Talking about Suicidal Thoughts: A Survivor’s Perspective
During a recent “GeneSight Cares” webinar, Dr. W. Carson Felkel II, a child and adolescent psychiatrist and the system medical director for Behavioral Health at Bon Secours Mercy Health in Greenville, S.C., was asked about talking to children about suicide.
Dr. Felkel notes that providing someone a place to talk about suicide can be a relief for the person who may be having suicidal thoughts.
We asked a young woman to share her thoughts on how to deal with suicidal ideation. We share this information with her permission.
How to Talk About Suicidal Thoughts*
* from someone who’s been there
Suicide is never an easy topic to discuss. If you suffer, or have ever suffered, with suicidal ideation, the idea of discussing these thoughts can be the source of severe anxiety.
Locating a provider and initiating a conversation with a therapist can be a difficult feat of its own. You can always find reasons to avoid scheduling the appointment:
- What will I talk about?
- Can I afford therapy?
- Do I sound crazy?
- Will I be institutionalized?
But simply put: Don’t put this off.
Do I tell my provider I’ve thought about suicide?
To dispel these logical fears, there are two things you need to know.
First, healthcare professionals want to help you. They can’t help you if they don’t know what’s wrong. They will discuss treatment options with you if you share your intrusive thoughts of harming yourself.
Second, once you share that you have these types of thoughts, your provider may help identify trauma and/or triggers. Discovering the underlying cause of these thoughts and passive suicidal ideation is part of the healing journey.
A good provider will want to hear everything and respond with compassion. This may help validate that you’re not alone with your thoughts.
Am I alone in feeling suicidal?
With the world at our fingertips, it is easy to get caught up comparing your own experience to what you see online. Social media is a world of excess, wealth, and happiness. Most people will never show the reality of their situation.
No two people have the same experience. Remember that you will never know what goes on behind the scenes, and sometimes those who appear to be the happiest may be suffering deeply. Don’t compare your situation to others’. Everyone is on their own emotional journey.
Yet, social media may feel like a good place to seek help, or at least to feel not so alone. While there are many resources available online, there are risks that come with seeking help from strangers. The internet can be a great place to validate your experiences, but remember that only a healthcare professional can diagnose and provide appropriate treatment options.
What if I think I won’t kill myself?
Suicidal thoughts don’t always equate to self-harm. Yet, intrusive thoughts or thoughts that feel out of your control, are just as valid as suicidal intent. Despite feeling “in control” of your physical actions, thoughts tend to pop into your head at the most inopportune times.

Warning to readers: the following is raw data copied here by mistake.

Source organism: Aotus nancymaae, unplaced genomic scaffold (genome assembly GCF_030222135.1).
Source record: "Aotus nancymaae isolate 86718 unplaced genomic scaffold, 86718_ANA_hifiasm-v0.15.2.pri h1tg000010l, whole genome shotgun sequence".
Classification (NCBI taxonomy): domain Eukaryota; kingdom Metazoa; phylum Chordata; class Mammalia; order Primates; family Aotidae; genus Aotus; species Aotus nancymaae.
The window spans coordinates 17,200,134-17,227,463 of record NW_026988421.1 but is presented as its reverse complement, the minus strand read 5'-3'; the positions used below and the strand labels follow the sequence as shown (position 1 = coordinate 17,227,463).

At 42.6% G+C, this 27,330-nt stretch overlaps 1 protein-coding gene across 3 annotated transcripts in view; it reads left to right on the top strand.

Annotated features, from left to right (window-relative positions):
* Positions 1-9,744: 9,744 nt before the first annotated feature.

Have you ever been in the car and thought to yourself “well, I mean, I could run the light. Maybe I’d get hit…”? This scenario can be reimagined a thousand different ways.
You are in enough control that you feel you won’t take action, but are also very aware that you could if you wanted to. The feeling of guilt can be overwhelming.
Discussing your thoughts with a healthcare provider or therapist can reduce the intensity and regularity of intrusive thoughts. By developing coping methods, you can find ways to bring yourself back into the present moment. Do not discount your thoughts.
Just because you think you won’t hurt yourself, doesn’t mean you should keep these thoughts to yourself. It’s very easy to convince yourself that because you aren’t in immediate danger and don’t have suicidal intent, your thoughts aren’t worth mentioning. Indulging these feelings of hopelessness could be self-destructive. Talking about these thoughts and sharing your concerns is the first step to wellness.
Something that’s not often discussed is that even when you start to get better, a part of you might miss being sad. If being sad has become routine, you’ve become comfortable with it. This can make moving forward more difficult. While you heal you need to be aware of this to avoid spiraling. If you find this happening, try a little self-care to influence your mental state. If that does not work, please contact your clinician.
How to manage suicidal thoughts – mental health resources
You are not alone. When you decide you are ready for help, therapy may help you get your thoughts under control and help you make improvements to your mental state.
If you currently have insurance, you can visit your provider’s website to find a doctor who is experienced with your particular needs. Local community centers and hospitals often offer low-cost or free mental health services.
The future is undecided, and you have the power to regain control in your life.
PLEASE NOTE: If you or someone you know has suicidal thoughts, please call the National Suicide Prevention Lifeline at 800-273-TALK.
This blog is for informational purposes only and does not constitute medical advice. Do not make any changes to your current medications or dosing without consulting your healthcare provider.
The GeneSight test must be ordered by and used only in consultation with a healthcare provider who can prescribe medications. As with all genetic tests, the GeneSight test results have limitations and do not constitute medical advice. The test results are designed to be just one part of a larger, complete patient assessment, which would include proper diagnosis and consideration of your medical history, other medications you may be taking, your family history, and other factors.
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